Rennie’s: Then and Now
The store and its name evoke memories both strong and sweet. A once-upon-a-time tradition is coming back to life on University Avenue.
Back then, there was a cigar counter and a steady stream of professors and students grabbing a hot breakfast or lunch at the grill between classes.
But by the time Rennie’s — vintage Madison shorthand for Rennebohm Drug Store — on University Avenue (see inset photo) was demolished in 2008, it had been closed for more than twenty-five years. For many, the store and its name evoke memories both strong and sweet. (The famous grilled Danish is legendary.)
Now, in its place, stands the Wisconsin Institutes for Discovery, a modern structure built to house some of UW–Madison’s biggest thinkers. On the ground floor of this monument to innovation, an airy and modern Rennie’s Dairy Bar opened this summer. There are stools at a long, white, marble counter, just as it was in the old days. And there are once again floats, malts, and sundaes on the menu, this time made with organic ice cream from the Babcock Hall Dairy Plant.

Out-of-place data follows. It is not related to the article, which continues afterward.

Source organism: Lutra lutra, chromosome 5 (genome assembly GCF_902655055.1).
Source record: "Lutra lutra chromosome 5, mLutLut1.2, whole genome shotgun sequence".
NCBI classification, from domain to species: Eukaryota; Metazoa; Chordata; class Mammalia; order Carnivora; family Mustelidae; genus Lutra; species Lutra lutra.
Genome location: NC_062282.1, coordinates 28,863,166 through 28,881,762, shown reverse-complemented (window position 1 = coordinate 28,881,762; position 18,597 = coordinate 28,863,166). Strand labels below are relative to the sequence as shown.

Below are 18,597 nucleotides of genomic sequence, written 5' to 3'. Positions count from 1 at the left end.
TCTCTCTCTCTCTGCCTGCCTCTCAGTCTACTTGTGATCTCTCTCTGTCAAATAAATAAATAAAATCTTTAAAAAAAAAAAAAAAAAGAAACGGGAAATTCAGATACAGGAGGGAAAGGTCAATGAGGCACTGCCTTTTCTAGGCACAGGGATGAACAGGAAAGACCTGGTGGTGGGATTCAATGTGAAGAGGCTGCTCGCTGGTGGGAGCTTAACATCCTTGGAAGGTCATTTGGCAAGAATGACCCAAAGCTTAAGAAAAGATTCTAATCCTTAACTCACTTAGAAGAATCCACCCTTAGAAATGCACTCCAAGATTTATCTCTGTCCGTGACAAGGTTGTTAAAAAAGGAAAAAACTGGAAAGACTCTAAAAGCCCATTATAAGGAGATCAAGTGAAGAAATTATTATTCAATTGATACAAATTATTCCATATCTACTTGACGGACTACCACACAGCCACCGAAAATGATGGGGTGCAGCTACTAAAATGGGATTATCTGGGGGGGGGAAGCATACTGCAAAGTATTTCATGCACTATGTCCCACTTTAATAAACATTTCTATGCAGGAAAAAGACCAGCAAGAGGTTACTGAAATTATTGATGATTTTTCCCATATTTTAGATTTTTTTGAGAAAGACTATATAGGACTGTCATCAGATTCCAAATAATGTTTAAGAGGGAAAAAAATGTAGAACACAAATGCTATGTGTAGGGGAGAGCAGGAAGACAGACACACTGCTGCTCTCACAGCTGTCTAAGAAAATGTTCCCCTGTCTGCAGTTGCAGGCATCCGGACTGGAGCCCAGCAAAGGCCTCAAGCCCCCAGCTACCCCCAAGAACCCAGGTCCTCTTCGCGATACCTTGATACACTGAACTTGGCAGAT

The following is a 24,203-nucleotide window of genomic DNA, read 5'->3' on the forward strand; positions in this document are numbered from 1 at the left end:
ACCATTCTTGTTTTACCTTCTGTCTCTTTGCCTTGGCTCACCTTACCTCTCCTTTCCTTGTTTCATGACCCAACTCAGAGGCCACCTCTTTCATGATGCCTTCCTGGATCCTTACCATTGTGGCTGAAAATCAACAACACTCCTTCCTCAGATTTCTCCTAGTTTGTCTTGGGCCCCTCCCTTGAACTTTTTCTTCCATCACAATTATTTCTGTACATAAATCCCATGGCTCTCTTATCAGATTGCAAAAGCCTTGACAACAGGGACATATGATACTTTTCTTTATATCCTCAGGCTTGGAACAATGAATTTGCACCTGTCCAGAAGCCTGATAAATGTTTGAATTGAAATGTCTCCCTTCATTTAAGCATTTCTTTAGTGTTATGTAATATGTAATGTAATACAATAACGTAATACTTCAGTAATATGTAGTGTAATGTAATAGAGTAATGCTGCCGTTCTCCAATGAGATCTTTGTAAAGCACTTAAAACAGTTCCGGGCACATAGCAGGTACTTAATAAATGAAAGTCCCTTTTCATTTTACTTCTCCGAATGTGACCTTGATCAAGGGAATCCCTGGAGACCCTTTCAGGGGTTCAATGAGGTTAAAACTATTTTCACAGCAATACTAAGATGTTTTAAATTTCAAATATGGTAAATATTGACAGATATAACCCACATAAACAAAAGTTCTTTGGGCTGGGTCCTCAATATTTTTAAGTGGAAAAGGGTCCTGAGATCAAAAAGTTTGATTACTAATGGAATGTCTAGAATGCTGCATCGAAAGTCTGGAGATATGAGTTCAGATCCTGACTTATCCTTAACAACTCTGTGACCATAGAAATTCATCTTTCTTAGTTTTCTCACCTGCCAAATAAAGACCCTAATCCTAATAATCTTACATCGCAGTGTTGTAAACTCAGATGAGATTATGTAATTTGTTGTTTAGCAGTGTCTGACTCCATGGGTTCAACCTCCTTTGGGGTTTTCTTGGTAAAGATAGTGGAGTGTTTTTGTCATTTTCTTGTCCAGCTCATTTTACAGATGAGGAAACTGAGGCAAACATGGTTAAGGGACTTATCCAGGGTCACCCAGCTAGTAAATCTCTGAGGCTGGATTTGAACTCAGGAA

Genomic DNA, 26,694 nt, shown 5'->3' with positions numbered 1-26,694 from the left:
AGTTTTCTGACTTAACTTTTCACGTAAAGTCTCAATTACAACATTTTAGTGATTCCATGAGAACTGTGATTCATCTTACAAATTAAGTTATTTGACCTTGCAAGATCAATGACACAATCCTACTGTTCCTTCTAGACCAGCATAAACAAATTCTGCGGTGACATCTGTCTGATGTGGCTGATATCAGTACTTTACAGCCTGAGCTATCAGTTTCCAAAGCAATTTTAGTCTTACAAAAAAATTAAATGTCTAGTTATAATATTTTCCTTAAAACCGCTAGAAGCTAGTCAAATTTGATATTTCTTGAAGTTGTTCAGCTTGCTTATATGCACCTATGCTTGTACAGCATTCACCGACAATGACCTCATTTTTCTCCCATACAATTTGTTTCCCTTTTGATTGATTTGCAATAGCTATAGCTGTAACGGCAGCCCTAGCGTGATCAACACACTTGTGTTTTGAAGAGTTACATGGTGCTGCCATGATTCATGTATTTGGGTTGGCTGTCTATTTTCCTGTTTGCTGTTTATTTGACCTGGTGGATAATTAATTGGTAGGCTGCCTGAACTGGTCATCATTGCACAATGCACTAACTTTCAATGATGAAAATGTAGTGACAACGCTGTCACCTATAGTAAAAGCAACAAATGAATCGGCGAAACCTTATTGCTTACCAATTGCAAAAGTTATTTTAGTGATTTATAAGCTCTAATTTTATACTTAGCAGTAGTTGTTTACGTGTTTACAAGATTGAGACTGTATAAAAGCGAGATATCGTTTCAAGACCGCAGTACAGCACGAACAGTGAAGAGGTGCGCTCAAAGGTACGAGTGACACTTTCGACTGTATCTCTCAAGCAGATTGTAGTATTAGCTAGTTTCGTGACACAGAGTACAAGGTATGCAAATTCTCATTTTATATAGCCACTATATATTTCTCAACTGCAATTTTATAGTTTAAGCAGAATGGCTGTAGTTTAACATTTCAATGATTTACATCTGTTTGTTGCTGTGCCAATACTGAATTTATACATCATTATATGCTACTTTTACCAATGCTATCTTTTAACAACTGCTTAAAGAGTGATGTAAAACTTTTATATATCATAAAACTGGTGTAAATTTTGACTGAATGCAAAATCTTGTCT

These days many customers don’t know that Rennie’s is a borrowed name, or where it came from.
Oscar Rennebohm, who served one term as Wisconsin’s governor, opened his first drug store on the spot in 1925. He owned more than two dozen in Madison before selling the business to Walgreens in 1980. In the years that followed, many natives still referred to Walgreens as Rennie’s. Some local preservationists tried, but failed, to save the original Rennebohm building by getting it declared a historic city landmark.
The university moved ahead with the new research facility, razing Rennie’s and six other buildings. Most of the materials that made up the 1300 block of University Avenue were recycled or reused, including an ornate stone R, which is on display just outside the new soda fountain, a physical reminder of fond memories.
Inside, Rennie’s stands ready, just as many newly minted gathering spaces on this evolving campus do: a blank slate poised to become a tradition for generations to come.
Root beer float, anyone?
Published in the Fall 2011 issue